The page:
No matter how often I travel, somehow I am always surprised by the mix of familiar and foreign I experience when visiting another English speaking nation. In "Pattern Recognition", William Gibson calls this same but different phenomenon "mirror world ". I think of it more as a frame shift- we are all working from the same cultural genome, but are transcribing it differently. Sometimes, the shift is minimal (parking lot becomes car park). Other times, it is more profound (self confidence becomes arrogance). Together, all of the shifts remind me that while I can speak the language and understand the more fundamental cultural assumptions, this is not home, and I am a stranger here.
Given a number of times I've visited New Zealand, and the fact that I live with a New Zealander, you might think that New Zealand would no longer have this effect on me, but it does. I have not lost the feeling of frame shift, but I am losing the ability to name the differences that cause the feeling, since they are becoming so familiar to me. Before I lose them all together, I'll write some of them here.
1. It is not until you travel that you truly appreciate how accustomed you are to a particular type of toilet. Even in countries with largely similar toilet preferences, the differences between the strange new facilities and those you are used to back home are immediately apparent. In fact, given the length of the flight you probably endured to reach the new country, these may be some of the first differences you notice. There are two principal differences between American toilets and New Zealand ones. First of all, the doors on public toilets are different. Except in the fanciest of hotels and restaurants, American public toilet stalls have a gap of at least a foot between the door and the floor, and usually a small gap between the side of the stall and the door as well. I have heard that these gaps can be quite disconcerting to visitors used to the more sturdy doors found on New Zealand toilets. New Zealand public toilet stalls almost always have a full door, similar to the bathroom door in your home. This prevents you from using the American trick of peering under the stall door to ascertain if the stall is empty. The New Zealanders provide a much more civilized method of determining this: the lock on the door is connected to a sign on the outside of the door that indicates whether the stall is vacant or occupied (similar to the door lock on an airplane toilet).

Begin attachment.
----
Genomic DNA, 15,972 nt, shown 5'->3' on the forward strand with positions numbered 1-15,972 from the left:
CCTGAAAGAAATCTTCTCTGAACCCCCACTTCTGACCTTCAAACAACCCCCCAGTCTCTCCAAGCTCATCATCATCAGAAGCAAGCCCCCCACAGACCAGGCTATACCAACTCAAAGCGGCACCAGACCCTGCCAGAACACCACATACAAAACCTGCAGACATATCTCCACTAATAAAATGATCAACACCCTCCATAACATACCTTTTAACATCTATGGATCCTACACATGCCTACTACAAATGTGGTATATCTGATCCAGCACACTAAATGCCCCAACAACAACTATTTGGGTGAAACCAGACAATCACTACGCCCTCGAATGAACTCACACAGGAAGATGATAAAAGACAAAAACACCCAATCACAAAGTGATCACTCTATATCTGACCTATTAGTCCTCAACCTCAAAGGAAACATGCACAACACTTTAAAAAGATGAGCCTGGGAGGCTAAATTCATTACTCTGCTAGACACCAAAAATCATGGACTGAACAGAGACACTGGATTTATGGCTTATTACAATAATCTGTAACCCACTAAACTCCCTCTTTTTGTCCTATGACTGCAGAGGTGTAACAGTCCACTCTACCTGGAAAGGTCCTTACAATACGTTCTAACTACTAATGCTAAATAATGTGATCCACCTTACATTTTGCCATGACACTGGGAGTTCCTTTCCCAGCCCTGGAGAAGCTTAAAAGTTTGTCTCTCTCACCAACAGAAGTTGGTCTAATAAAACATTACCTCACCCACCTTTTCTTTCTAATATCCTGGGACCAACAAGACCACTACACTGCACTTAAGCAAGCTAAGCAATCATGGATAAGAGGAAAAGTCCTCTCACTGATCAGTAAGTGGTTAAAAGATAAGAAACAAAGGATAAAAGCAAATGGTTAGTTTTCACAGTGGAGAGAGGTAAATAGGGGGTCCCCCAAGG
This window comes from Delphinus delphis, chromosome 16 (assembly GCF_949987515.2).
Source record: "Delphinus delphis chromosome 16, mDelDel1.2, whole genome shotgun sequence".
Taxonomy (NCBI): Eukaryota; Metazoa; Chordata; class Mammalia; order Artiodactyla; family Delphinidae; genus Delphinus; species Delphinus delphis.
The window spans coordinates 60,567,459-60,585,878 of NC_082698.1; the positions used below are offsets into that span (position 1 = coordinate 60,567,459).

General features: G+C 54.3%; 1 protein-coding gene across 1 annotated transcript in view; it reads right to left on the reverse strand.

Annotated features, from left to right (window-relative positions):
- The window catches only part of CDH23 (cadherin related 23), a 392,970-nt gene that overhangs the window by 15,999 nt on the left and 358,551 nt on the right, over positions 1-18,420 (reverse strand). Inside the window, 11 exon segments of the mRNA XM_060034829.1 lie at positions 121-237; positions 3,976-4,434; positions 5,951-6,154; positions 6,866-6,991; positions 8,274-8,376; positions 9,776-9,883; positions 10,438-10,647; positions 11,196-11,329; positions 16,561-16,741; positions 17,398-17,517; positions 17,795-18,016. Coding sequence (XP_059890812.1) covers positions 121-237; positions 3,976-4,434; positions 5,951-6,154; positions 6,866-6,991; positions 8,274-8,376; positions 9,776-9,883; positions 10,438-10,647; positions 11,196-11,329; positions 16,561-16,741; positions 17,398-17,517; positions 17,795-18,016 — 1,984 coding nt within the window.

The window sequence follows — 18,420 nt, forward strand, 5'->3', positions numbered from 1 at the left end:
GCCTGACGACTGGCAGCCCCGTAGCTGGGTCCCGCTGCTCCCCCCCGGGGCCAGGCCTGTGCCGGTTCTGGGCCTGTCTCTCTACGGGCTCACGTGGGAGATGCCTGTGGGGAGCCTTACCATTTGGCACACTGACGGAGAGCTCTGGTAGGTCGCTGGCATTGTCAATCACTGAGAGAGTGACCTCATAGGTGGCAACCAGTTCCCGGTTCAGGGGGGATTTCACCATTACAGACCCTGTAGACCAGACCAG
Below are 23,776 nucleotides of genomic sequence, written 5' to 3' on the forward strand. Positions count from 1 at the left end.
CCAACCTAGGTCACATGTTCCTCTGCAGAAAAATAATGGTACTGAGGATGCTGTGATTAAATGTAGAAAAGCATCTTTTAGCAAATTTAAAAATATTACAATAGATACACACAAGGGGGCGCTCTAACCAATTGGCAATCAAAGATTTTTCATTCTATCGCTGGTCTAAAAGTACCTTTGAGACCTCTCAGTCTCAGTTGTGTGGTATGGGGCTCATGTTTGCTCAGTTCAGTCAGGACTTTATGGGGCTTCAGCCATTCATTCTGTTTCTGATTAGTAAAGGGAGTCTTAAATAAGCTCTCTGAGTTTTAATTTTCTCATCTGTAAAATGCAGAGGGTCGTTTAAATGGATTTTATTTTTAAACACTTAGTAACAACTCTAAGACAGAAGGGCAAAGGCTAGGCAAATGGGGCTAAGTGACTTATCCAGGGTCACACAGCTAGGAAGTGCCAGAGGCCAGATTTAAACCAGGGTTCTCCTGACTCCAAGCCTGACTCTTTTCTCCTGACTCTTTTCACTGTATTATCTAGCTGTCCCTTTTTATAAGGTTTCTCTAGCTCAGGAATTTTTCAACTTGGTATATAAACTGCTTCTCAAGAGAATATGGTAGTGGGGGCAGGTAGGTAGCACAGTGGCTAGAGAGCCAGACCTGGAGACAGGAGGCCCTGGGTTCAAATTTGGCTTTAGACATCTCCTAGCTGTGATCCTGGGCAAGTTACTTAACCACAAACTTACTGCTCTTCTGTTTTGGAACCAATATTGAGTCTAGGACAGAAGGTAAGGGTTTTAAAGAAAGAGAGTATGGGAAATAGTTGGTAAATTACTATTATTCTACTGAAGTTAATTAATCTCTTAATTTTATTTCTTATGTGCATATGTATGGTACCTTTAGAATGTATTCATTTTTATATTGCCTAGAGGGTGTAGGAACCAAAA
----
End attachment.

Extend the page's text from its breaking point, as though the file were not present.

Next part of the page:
The differences don't end at the door. The toilet itself is different, because, instead of a familiar single handle with which to flush the toliet, you are presented with two buttons. After some experimentation and a bit of discreet questioning, I learned that these are for the full and half flush, the half flush being a rather obvious water saving feature once you think about it.
2. Another thing I never thought much about before traveling is roofing material. Many New Zealand homes have corrugated iron roofs, something which is not common in my part of the United States. The only California homes with metal roofs also have wheels. My husband was surprised by my surprise at this choice of roofing material, because it is extremely common in New Zealand, and certainly not limited to any particular level of housing.
3. You don't expect to have trouble communicating in a country that speaks the same language you do. Sure, there might be some amusing differences in word choice (let's just say you shouldn't call that bag around your waist a "fanny pack" anywhere outside of the U.S.), but by and large, you expect to be able to have friendly conversations with the locals. This is true, but there are surprising differences in conversational style that can quickly make the traveler feel like a rude tourist. Anyone who has traveled at all outside the United States has probably noticed that Americans are a relatively loud nationality. Conversations that would be lost in the hubub at home reverberate through the entire restaurant abroad. If I could give only one piece of advice to an American setting out on his or her first trip abroad and wanting to avoid offending the natives it would be "shhhh". Whatever you want to say, chances are, the person on the other side of the room doesn't want to hear it. Unless you are alerting everyone to a fire, lower your volume by a few notches.
Kiwis are as quiet as we are loud. When in New Zealand, I often find myself straining to hear the person seated next to me, and have embarrassed myself many times by smiling and nodding when a more expressive response was expected. I sometimes think New Zealand is a nation of lip readers, because New Zealanders have an extraordinary ability to hold sotto voce conversations in noisy pubs. I find my normal speaking voice far too loud for New Zealand, and when I return from a trip there my American friends must constantly ask me to repeat myself.
New Zealanders also do not talk over each other. It was only when I began to hang out with a lot of Kiwis that I realized how often Americans do this. No one thinks anything of a group of friends in which two or three are speaking at the same time. In New Zealand, this almost never happens. I spend my time in New Zealand biting my tongue, waiting for my turn to whisper some contribution to the conversation. New Zealanders in America, have it far worse. They never get a word in edgewise, and when they do, half of the group doesn't hear them!
There are far more differences than I have listed here, but I don't want to deprive you of the chance to discover some of the frame shifts on your own. New Zealand is a wonderful place to visit. Just keep your voice down, and be careful to choose the correct button when flushing the toilet.